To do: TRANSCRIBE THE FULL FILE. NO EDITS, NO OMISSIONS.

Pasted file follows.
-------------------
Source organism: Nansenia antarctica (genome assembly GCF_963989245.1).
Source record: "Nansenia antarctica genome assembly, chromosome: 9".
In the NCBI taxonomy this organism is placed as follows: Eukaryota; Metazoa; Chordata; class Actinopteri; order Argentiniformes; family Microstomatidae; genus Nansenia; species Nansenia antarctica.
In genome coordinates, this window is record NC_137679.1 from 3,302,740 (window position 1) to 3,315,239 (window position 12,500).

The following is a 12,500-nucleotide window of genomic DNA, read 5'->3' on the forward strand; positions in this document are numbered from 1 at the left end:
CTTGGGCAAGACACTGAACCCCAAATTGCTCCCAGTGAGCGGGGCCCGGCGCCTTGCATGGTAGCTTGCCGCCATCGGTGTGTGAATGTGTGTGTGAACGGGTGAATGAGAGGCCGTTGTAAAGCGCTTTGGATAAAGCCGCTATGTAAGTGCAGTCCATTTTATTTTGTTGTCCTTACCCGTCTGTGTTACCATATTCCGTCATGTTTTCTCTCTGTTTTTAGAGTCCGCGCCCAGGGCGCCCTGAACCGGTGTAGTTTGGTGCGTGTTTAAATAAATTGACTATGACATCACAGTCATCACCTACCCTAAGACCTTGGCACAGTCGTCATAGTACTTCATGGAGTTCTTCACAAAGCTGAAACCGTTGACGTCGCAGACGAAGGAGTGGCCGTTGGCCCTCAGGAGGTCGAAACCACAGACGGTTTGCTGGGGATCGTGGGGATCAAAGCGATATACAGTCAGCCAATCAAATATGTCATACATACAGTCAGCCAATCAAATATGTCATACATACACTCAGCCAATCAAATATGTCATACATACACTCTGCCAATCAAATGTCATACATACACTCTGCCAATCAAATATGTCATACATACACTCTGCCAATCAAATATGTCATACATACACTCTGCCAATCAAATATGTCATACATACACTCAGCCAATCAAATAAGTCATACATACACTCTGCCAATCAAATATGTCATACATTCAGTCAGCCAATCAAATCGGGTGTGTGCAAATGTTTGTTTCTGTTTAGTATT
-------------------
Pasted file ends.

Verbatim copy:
Source organism: Nansenia antarctica (genome assembly GCF_963989245.1).
Source record: "Nansenia antarctica genome assembly, chromosome: 9".
In the NCBI taxonomy this organism is placed as follows: Eukaryota; Metazoa; Chordata; class Actinopteri; order Argentiniformes; family Microstomatidae; genus Nansenia; species Nansenia antarctica.
In genome coordinates, this window is record NC_137679.1 from 3,302,740 (window position 1) to 3,315,239 (window position 12,500).

The following is a 12,500-nucleotide window of genomic DNA, read 5'->3' on the forward strand; positions in this document are numbered from 1 at the left end:
CTTGGGCAAGACACTGAACCCCAAATTGCTCCCAGTGAGCGGGGCCCGGCGCCTTGCATGGTAGCTTGCCGCCATCGGTGTGTGAATGTGTGTGTGAACGGGTGAATGAGAGGCCGTTGTAAAGCGCTTTGGATAAAGCCGCTATGTAAGTGCAGTCCATTTTATTTTGTTGTCCTTACCCGTCTGTGTTACCATATTCCGTCATGTTTTCTCTCTGTTTTTAGAGTCCGCGCCCAGGGCGCCCTGAACCGGTGTAGTTTGGTGCGTGTTTAAATAAATTGACTATGACATCACAGTCATCACCTACCCTAAGACCTTGGCACAGTCGTCATAGTACTTCATGGAGTTCTTCACAAAGCTGAAACCGTTGACGTCGCAGACGAAGGAGTGGCCGTTGGCCCTCAGGAGGTCGAAACCACAGACGGTTTGCTGGGGATCGTGGGGATCAAAGCGATATACAGTCAGCCAATCAAATATGTCATACATACAGTCAGCCAATCAAATATGTCATACATACACTCAGCCAATCAAATATGTCATACATACACTCTGCCAATCAAATGTCATACATACACTCTGCCAATCAAATATGTCATACATACACTCTGCCAATCAAATATGTCATACATACACTCTGCCAATCAAATATGTCATACATACACTCAGCCAATCAAATAAGTCATACATACACTCTGCCAATCAAATATGTCATACATTCAGTCAGCCAATCAAATCGGGTGTGTGCAAATGTTTGTTTCTGTTTAGTATT